- Previous vaccination with BCG. IGRA TB blood testing is recommended for persons vaccinated with BCG, though tuberculin skin testing is not contraindicated. The skin test results of such persons can be used to support or exclude the diagnosis of M. tuberculosis infection. No method can reliably distinguish tuberculin reactions caused by vaccination with BCG from those caused by natural mycobacterial infections. A positive reaction to tuberculin in BCG-vaccinated persons indicates infection with M. tuberculosis when the person tested is at increased risk for recent infection or has medical conditions that increase the risk for disease.
MANTOUX TESTING TWO-STEP PROTOCOL
To reduce the likelihood of interpreting a boosted reaction as representing a recent infection.
Two-step baseline PPD testing will be required for all new employees/volunteers/students who have not been skin tested in the previous year.
Boosted reactions occur in people who have been infected with any species of mycobacterium or by past BCG vaccination. These persons develop a hypersensitivity to tuberculin which may gradually wane over the years. When skin tested at this point, these persons may have reactions that are negative. However, the stimulus of this skin test may recall the hypersensitivity, which results in an increase in the size of the reaction to a subsequent test. This may falsely be interpreted as a recent conversion from negative to positive.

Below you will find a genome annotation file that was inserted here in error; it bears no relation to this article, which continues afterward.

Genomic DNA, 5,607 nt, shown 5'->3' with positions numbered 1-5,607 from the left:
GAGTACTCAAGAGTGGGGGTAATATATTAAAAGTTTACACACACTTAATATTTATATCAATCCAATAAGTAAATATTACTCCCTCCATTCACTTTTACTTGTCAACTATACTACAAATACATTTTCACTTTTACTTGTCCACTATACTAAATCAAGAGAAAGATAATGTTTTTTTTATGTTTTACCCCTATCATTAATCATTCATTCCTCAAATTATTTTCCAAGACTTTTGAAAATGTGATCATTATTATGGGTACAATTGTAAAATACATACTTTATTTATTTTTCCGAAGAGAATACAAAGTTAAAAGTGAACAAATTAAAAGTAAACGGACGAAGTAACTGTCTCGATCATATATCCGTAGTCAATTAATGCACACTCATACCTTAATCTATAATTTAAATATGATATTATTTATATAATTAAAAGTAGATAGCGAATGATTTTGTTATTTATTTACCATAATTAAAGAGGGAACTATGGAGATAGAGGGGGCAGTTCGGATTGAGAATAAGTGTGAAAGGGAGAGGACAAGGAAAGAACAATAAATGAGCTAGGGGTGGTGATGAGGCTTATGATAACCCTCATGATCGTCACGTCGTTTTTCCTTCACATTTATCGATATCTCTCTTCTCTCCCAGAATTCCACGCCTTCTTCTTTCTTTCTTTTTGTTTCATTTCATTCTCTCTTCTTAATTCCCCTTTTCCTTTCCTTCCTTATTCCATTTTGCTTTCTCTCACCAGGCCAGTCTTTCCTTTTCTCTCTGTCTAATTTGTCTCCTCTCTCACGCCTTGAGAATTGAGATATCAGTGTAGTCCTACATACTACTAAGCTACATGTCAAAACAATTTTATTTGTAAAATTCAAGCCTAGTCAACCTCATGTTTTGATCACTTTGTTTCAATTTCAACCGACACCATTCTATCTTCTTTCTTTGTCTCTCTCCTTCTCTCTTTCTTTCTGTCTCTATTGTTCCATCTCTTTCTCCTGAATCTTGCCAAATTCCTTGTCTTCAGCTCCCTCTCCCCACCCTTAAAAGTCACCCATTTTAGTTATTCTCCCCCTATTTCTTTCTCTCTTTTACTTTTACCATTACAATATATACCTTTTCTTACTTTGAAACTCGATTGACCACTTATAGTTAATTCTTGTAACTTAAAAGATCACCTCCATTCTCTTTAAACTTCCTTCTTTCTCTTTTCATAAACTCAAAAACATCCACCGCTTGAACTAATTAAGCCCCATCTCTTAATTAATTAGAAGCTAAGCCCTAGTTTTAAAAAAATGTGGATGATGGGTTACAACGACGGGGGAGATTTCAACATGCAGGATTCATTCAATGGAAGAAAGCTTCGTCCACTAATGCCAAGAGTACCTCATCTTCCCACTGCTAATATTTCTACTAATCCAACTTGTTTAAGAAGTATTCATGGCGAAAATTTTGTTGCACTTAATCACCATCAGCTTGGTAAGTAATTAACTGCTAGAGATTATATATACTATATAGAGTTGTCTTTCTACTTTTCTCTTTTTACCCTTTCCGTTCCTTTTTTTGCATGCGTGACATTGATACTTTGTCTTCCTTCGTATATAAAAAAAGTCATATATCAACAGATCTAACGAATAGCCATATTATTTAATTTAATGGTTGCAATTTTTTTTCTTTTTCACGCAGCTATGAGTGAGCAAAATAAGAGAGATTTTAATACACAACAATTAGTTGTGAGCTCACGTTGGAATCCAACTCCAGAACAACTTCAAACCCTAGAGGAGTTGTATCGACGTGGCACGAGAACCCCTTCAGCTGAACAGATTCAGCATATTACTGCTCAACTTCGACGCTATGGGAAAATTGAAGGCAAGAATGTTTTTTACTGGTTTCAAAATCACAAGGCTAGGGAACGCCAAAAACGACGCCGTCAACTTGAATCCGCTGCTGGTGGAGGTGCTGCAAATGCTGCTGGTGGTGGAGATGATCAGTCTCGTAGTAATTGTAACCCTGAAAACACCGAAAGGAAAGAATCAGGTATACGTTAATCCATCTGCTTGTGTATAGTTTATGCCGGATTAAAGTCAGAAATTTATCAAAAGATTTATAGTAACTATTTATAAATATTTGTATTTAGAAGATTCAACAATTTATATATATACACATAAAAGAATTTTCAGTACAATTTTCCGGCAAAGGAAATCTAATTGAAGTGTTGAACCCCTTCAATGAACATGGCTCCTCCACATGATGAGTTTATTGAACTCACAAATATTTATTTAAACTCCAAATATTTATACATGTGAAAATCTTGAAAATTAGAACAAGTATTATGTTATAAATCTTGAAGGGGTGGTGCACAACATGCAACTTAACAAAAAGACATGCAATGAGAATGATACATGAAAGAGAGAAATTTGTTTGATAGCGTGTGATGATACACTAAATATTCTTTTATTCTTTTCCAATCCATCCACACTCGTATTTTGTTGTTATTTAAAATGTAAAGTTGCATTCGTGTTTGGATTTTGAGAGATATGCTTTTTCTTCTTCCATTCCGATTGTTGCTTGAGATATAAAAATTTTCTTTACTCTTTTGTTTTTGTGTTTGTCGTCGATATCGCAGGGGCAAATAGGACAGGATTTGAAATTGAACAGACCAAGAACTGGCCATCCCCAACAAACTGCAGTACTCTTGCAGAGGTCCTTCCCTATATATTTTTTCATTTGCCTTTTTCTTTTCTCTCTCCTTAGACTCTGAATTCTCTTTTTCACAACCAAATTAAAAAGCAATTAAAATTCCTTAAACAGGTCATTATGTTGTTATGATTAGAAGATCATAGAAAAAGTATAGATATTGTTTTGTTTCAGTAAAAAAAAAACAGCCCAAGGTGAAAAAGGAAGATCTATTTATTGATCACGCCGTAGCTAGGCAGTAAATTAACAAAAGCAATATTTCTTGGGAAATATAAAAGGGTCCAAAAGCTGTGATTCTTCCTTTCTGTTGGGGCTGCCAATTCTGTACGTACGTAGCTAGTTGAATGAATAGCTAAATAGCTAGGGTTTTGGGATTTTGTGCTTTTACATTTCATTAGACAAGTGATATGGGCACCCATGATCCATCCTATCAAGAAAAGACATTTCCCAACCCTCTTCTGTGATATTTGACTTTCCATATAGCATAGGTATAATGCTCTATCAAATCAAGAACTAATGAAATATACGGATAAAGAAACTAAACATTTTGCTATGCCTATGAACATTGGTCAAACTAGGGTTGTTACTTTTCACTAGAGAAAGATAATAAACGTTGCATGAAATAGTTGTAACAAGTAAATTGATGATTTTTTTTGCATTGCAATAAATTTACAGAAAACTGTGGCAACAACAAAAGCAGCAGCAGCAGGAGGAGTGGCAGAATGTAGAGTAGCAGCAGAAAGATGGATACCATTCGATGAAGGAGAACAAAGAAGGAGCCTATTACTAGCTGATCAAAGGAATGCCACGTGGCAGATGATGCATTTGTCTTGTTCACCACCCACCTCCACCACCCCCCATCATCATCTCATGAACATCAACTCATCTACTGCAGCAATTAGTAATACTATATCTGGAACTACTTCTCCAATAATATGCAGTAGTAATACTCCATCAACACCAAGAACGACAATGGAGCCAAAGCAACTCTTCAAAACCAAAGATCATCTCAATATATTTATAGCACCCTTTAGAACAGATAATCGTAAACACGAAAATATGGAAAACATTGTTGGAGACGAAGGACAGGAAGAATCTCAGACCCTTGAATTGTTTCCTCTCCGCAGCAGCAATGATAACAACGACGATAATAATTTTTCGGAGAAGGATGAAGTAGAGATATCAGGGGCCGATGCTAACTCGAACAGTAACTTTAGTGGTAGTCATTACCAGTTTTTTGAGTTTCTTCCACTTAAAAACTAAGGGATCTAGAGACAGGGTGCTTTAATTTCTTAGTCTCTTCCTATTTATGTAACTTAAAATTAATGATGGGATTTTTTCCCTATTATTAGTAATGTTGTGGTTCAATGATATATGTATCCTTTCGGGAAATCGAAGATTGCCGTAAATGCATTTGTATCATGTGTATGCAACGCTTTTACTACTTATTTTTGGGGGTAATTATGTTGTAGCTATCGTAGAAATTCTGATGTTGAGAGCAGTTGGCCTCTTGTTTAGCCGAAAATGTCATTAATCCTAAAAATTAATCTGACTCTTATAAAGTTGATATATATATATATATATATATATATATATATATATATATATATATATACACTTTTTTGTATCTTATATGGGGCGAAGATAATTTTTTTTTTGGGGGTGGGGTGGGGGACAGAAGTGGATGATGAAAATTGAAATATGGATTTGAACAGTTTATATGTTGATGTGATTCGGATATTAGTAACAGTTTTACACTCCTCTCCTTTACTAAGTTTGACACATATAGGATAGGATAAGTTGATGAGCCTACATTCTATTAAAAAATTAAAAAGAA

- Apply Mantoux test according to skin testing protocol.
- Instruct the employee/volunteer to evaluate their TB test in 48-72 hours. If a raised reddened area is noted they should return to OHS. If the reaction is positive according to OHS protocol, two step testing is not necessary and employee is evaluated according to OHS protocols. If the area remains flat they are to return to OHS in one week.
- At the one week visit, the Mantoux test will be reapplied according to skin testing protocol.
- The test will be read by a qualified* individual other than the employee undergoing testing and documented according to the protocol for interpretation of the Mantoux skin test 48 to 72 hours after the skin test has been applied.
- If second test is positive, the person is considered to have “boosted” which is indicative of past conversion. Employee will be evaluated according to OHS protocol for positive TB skin test. If the second test is negative, employee may be entered into the annual TB skin testing program.
- The IGRA TB blood test can be used in place of PPD if boosting is considered likely. (see IGRA TB Blood test document)
*Qualified individual requirements determined by OHS staff.